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A recent survey conducted by norm. has revealed that business and technical leaders within UK organisations have differing levels of confidence in their organisations ability to protect itself against cyber threats. Over 92.5% of business leaders are either reasonably or very confident, with that number dropping to 80.7% amongst technical respondents. Almost a fifth of technical leaders stated that they are not very confident.

This trend continued when both groups were asked how confident they are in their users’ ability to help mitigate cyber risks – although levels of confidence overall were lower in both groups. While almost three quarters (73%) of business leaders stated that they are either reasonably or very confident, over a third (38.5%) of their technical counterparts said that they are either not very or not at all confident.

When asked about cyber preparedness, one in four business leaders told us that their organisations either do not have a plan to respond in the event of a cyber incident – or they don’t know if they do. This number rises to over 40% amongst technical respondents – a disturbingly high number given that most organisations will fall victim to a cyber incident at some point.

We also asked survey respondents to tell us what they believe the greatest barrier to building cyber resilience is for UK organisations. 40% of business leaders disclosed that the greatest barrier within their organisations is either a lack of understanding of cyber risk at the Board level, or the fact that it is not seen as a priority by them. In contrast, almost a quarter (23.1%) of technical leaders cited lack of budget as their main challenge, with lack of understanding of cyber risk by the Board coming a close second with almost a fifth (19.2%) of the vote.

One area of consistency between the two groups of respondents was whether or not their organisations are asking third party partners and suppliers to prove that they have adequate cyber security controls in place. Three quarters of business leaders stated that they do, and almost the same number (73.1%) of technical leaders said the same.

According to both groups, the most common cyber security budget bracket is £1 – £50,000 per annum with the majority of those respondents representing midsize organisations. However, a greater variance in budget was reported by the technical group with almost a quarter (23.2%) claiming a budget of between £200,001 and £500,000 and almost a fifth (19.2%) with a budget of between £50,001 and £100,000. It also looks as though budgets will not be rising by much – if at all – in 2022 as an overwhelming majority of both groups (77.5% of business leaders and 73.2% of technical leaders) told us that they either have no plans to increase cyber security budgets or that they will rise by a modest 1 – 25%.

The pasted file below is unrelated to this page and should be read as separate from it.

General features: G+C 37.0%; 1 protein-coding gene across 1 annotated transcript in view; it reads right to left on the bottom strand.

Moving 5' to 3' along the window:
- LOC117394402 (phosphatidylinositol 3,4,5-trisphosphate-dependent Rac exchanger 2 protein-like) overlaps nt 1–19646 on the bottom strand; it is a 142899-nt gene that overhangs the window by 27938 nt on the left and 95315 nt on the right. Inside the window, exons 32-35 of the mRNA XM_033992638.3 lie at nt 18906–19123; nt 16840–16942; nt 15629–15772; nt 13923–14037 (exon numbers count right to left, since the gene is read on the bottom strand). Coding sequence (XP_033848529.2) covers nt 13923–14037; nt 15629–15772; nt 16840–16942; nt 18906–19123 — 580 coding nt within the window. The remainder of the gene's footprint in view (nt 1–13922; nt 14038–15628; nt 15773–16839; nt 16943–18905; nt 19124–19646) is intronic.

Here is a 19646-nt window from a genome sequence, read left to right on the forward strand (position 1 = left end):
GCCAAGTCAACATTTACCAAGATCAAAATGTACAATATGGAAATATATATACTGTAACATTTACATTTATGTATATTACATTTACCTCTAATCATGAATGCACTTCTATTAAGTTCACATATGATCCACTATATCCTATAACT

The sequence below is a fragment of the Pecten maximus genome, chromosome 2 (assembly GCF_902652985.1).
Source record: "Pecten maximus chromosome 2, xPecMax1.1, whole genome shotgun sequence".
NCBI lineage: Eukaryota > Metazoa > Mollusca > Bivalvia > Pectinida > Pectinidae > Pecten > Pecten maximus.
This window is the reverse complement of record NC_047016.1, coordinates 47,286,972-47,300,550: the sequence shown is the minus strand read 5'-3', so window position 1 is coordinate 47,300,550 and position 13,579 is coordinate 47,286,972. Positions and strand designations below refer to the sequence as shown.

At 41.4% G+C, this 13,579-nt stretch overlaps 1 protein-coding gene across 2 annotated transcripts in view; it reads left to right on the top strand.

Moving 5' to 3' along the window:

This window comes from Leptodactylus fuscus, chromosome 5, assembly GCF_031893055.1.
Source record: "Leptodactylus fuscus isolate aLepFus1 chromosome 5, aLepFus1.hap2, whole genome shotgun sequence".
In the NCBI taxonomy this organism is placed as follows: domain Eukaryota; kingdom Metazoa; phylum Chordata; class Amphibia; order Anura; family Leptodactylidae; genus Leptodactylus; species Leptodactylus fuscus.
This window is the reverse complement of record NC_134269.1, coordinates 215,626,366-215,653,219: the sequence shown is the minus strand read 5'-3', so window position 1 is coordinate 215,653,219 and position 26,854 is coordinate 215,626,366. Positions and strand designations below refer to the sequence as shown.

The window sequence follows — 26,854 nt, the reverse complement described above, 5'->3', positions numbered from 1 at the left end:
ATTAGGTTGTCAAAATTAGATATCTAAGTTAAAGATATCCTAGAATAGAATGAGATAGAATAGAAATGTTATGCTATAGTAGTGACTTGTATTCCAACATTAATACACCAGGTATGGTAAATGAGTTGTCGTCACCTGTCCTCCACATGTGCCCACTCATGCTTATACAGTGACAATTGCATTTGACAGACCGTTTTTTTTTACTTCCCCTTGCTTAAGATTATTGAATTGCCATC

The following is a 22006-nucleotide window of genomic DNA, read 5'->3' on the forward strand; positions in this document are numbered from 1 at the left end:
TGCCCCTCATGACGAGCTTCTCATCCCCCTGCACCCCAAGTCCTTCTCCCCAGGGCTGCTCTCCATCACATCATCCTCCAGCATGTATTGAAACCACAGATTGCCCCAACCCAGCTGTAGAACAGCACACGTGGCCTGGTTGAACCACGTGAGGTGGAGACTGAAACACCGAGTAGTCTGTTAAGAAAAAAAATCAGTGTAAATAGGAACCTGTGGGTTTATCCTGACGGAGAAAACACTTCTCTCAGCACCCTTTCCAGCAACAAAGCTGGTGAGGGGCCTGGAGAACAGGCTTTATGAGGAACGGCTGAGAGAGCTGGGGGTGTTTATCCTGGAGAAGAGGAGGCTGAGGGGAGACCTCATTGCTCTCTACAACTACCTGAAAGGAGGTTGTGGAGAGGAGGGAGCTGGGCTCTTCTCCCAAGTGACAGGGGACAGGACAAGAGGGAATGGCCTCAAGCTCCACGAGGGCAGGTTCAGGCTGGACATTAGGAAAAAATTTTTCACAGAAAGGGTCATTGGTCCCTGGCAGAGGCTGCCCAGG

When asked to tell us what the primary driver behind their cyber security strategy will be in 2022 both business and technical respondents cited internal recognition of the threat as the main source coming in at 62.5% and 50% respectively. In second place – also for both groups – were requirements from customers and trading partners.

Looking ahead to the specific types of cyber threat that organisations are most concerned about, it is no surprise to see ransomware topping the list for both business and technical leaders with 37.5% and 46.2% of the vote respectively. Spam and phishing are also still pretty high on the agenda with a quarter of business leaders citing it as the primary cyber threats and just less than a quarter (23.2%) of technical leaders saying the same.

Finally, we asked whether UK organisations are better equipped to mitigate cyber risk now than they were 12 months ago. While in both groups almost two thirds of respondents believe that UK organisations are better equipped to mitigate cyber risk now than last year, the flipside of this is that over a third of all respondents believe that organisations are either worse equipped or haven’t improved at all.

Pete Bowers, COO at norm., summarises “What this research reveals is a significant difference in levels of confidence amongst business leaders when compared to their technical counterparts. With technical teams bearing the brunt of responsibility for managing cyber risk in most companies, it is feasible that their perspective is closer to the reality.  This means that business leaders are either overestimating their level of cyber resilience or that they don’t have the visibility they need to make an accurate judgement – or both. This inability to assess whether cyber security controls are actually making a demonstrable impact is further borne out by the fact that 40% of business leaders state that the greatest barrier to building cyber resilience is a lack of understanding and prioritisation by the Board.” Pete adds “Only by demystifying cyber security and making it simpler for businesses to understand their current level of exposure and how to improve it will this issue be solved.”

Download the UK business confidence in cyber security survey infographic here.

If you’d like to discuss how you can improve your cyber resilience and improve your organisation’s confidence in its ability to mitigate cyber risk in 2022, get in touch here.